TOKYO — Mobileye is aggressively shedding its reputation as a one-trick vision chip supplier. As the technology of automotive industries transitions from driving assist to robo-taxi development, Mobileye, an Intel company, is rolling out a comprehensive plan to grab a sizable share in the highly automated vehicle (HAV) market.
Mobileye’s newly disclosed roadmap ranges from a silicon-only “open” EyeQ5 chip (which allows third-party codes to run) to a complete subsystem focused on perception, a turnkey robo-taxi hardware system and applications for ride-hailing businesses.
Mobileye’s strategy to move up the value chain from chips to systems is reminiscent of Intel’s CPU strategy in its early days. Intel succeeded in the PC business not just by selling its own CPUs but by designing and marketing PC subsystems and eventually PC motherboards.
In an exclusive interview with EE Times, Amnon Shashua, Mobileye’s CEO, explained, “Mobileye is unique in a sense that it is the only company” offering an “open” strategy, allowing “room for collaboration” with tier ones and OEMs.
Shashua said that Mobileye competitors such as Nvidia and NXP provide silicon with which carmakers can write their software. Meanwhile, Waymo, Uber and GM Cruise are building closed systems that they don’t sell to anyone else.
Mobileye’s difference, he concluded is that “we build our own car, end to end, while offering options for complete systems, subsystems, chip and software, and silicon alone.”
Since last month, when Bloomberg reported that Mobileye is opening its driverless technology, EE Times began investigating what exactly Mobileye is “opening up,” and what it means to the industry.
First, a little background.
While Mobileye’s EyeQ series chips have a stellar reputation in the Advanced Driver-Assistance Systems (ADAS) market, the company’s strategy is not exactly popular. Mobileye’s proprietary vision solutions are based on tightly coupled EyeQ chips with Mobileye’s own perception software.
Mobileye’s rivals describe the EyeQ chip series as a “black box.” Mobileye wannabes have told us that carmakers are scrambling to find a way out of Mobileye’s stronghold in perception algorithms. They want EyeQ alternatives onto which they can plug their own software and add their own “secret sauce.”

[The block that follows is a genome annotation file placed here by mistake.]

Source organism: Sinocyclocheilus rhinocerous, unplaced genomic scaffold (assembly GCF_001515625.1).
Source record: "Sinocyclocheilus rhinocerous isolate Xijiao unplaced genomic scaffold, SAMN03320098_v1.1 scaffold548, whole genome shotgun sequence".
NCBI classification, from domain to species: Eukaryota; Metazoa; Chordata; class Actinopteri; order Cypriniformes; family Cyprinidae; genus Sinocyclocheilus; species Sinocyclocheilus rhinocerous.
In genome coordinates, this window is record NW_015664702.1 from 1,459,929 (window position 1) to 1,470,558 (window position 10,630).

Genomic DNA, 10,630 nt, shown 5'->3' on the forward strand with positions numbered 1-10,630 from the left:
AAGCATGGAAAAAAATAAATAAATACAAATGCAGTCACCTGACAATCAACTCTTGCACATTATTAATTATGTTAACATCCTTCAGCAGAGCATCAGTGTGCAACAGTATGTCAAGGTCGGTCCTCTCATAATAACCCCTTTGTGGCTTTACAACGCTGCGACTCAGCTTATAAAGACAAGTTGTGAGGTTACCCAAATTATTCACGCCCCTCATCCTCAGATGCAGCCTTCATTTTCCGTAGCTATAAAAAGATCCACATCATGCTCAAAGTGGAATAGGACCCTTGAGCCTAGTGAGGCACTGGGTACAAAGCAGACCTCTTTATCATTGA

As OEMs crave freedom from Mobileye’s proprietary approach, the question is how long Mobileye can afford to stay with its black-box business model. As the era of autonomous vehicles — Level 4 and Level 5 cars — approaches, what must Mobileye do, and what exactly is the company’s plan for the upcoming EyeQ5?
This why EE Times wanted to talk to Shashua.
Click here for larger image (Source: Intel/Mobileye)
‘Closed’ and ‘open’ EyeQ5 chips
Shashua said during the interview, “We haven’t really changed our colors” since its first EyeQ5 announcement .
EyeQ5 is Mobileye’s newest SoC fabricated by using TSMC’s 7nm process technology. It is expected out next month, according to Shashua. At a launch announcement in early 2016, Mobileye described the new SoC as “offering the vision central computer performing sensor fusion for fully autonomous driving (Level 5) vehicles.”
Shashua confirmed in our recent interview that besides the “closed version of EyeQ5” with Mobileye’s proprietary silicon and software tightly integrated (and nobody can change it), Mobileye is now rolling out a “silicon-only version of EyeQ5,” for the first time.
Shashua explained that this is akin to Intel’s Xeon chip for laptops, PCs and servers, on which “other people write software.” He said, “This is what Nvidia does today.”
Mobileye’s silicon-only approach to EyeQ5 marks a stark contrast to an EyeQ business model in which it sells “silicon and software as a closed system.” Shashua said that in driving assist the closed EyeQ chip comes with “entire application detecting pedestrians, vehicles and whatever it needs to function in a closed system.”
So how does “open EyeQ5” work for real customers?